Over the last few months I, like many Americans, have become frustrated by the state of our political landscape. As business people, we have to work day in and day out with colleagues that have different agendas, goals and objectives – many times competing with our own. Yet somehow we manage to negotiate through without constant threat of shutting down the factory.
Not so with our pols. These fellas (and it is men that are the problem) can’t seem to negotiate themselves out of a timeshare presentation, let alone work together to find solutions to our problems. Our President seems the most prone at making basic negotiation mistakes, often taking a starting position that is overly aggressive or extremely passive.
On the aggressive side, Obama nearly started World War III after stating that use of chemical weapons would be a “redline” in the Syria conflict. While the comments seemed to make perfect sense at the time, the President didn’t realize that backing off that line would be a political impossibility for him. If chemical weapons were used, the country had to go to war.
In reality there were plenty of other options, and eventually we fell into one. The President should have realized that before announcing such an aggressive policy, he would need to enlist both international and domestic support for taking action. He also should have realized that other negotiation tactics could be used, and work with countries like Russia to help us negotiate another way out. He could have also left it to Congress to decide how to handle the situation, or at least bring them into the conversation. He did none of these things and his lack of foresight and blustered posturing led him right to the brink of a scenario that very few people, save crazy old John McCain, were interested in.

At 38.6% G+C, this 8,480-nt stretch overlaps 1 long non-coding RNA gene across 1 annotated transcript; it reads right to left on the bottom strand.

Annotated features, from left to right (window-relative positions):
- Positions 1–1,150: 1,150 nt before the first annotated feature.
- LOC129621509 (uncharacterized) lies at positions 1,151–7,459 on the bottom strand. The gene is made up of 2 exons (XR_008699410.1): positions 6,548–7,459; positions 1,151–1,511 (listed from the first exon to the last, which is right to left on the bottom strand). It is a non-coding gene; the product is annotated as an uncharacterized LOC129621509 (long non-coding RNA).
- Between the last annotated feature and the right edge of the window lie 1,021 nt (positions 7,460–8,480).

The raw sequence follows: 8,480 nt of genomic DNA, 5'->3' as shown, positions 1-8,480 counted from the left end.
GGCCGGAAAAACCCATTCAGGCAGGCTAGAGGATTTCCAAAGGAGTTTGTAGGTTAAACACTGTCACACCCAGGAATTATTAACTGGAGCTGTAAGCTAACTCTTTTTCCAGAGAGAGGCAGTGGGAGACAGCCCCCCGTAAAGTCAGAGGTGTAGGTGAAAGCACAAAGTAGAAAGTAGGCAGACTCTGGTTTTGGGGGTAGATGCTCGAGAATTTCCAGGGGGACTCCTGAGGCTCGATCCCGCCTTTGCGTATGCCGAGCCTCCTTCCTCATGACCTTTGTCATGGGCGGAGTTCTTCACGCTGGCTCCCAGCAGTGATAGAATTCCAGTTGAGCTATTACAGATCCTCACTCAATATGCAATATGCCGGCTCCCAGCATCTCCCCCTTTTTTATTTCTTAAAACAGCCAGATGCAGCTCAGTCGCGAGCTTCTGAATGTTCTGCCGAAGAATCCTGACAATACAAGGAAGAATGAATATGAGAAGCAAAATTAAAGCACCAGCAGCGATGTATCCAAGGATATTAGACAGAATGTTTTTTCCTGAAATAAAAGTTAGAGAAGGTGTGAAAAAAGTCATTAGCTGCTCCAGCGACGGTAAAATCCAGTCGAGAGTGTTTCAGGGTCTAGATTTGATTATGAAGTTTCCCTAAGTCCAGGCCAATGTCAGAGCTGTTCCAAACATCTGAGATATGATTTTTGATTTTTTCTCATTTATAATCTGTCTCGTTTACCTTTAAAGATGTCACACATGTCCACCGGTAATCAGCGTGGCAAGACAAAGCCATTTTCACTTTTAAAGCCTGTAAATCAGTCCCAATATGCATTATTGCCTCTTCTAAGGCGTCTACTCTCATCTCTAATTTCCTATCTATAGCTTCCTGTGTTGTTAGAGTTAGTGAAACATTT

On the flip side, Obama was willing to negotiate on the debt ceiling in 2011. In this case, Obama shouldn’t have even come to the negotiation table – the debt ceiling is based on money we already spent and Congress already approved to pay out. Not paying it is like missing your mortgage payment, except it affects the credit rating of the whole country. His willingness to negotiate gave Republicans an incredible advantage, and led to severe government cuts that Democrats would have typically never agreed to, no increases in revenue, and ultimately the sequester which no one, save the Tea Party, likes.
These two examples show polar opposite negotiation tactics, used at the polar opposite wrong times! In any negotiation, you have to know where your leverage is and you have to know your end game. It seems Obama has learned his lesson in the latest debt fight, where Republicans wanted to repeal Obamacare in exchange for an increase in the debt ceiling. Obama simply didn’t show up at the negotiation table. He had nothing to gain from a negotiation, and he had the leverage to force the Republican’s hand. It’s nice to see he learned from his mistakes. Still, it would have been nicer to see it three years ago.
Next up – lessons in negotiation from American Pickers!